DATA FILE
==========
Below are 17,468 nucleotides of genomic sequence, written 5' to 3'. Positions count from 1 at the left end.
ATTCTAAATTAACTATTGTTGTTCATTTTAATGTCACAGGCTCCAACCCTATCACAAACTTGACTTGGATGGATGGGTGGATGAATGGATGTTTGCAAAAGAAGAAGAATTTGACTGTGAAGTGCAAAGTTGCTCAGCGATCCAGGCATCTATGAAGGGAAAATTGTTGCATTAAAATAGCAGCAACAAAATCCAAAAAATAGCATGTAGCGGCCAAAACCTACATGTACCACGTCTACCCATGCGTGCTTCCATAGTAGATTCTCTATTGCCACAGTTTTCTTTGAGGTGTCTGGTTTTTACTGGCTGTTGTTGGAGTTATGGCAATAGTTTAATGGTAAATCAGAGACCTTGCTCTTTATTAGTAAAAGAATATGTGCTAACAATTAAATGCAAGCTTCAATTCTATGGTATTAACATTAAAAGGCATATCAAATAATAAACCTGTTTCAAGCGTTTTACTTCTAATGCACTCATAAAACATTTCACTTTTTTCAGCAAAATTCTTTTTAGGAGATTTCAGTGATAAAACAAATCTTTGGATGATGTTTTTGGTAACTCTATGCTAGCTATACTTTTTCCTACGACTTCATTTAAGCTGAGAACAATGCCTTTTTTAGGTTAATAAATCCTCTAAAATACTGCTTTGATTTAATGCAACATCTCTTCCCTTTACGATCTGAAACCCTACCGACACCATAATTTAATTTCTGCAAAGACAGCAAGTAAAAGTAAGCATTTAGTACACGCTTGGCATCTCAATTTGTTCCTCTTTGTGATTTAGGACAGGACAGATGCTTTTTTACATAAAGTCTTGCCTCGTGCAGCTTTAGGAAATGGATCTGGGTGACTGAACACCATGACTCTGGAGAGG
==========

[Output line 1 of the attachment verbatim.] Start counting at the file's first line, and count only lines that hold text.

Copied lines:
Below are 17,468 nucleotides of genomic sequence, written 5' to 3'. Positions count from 1 at the left end.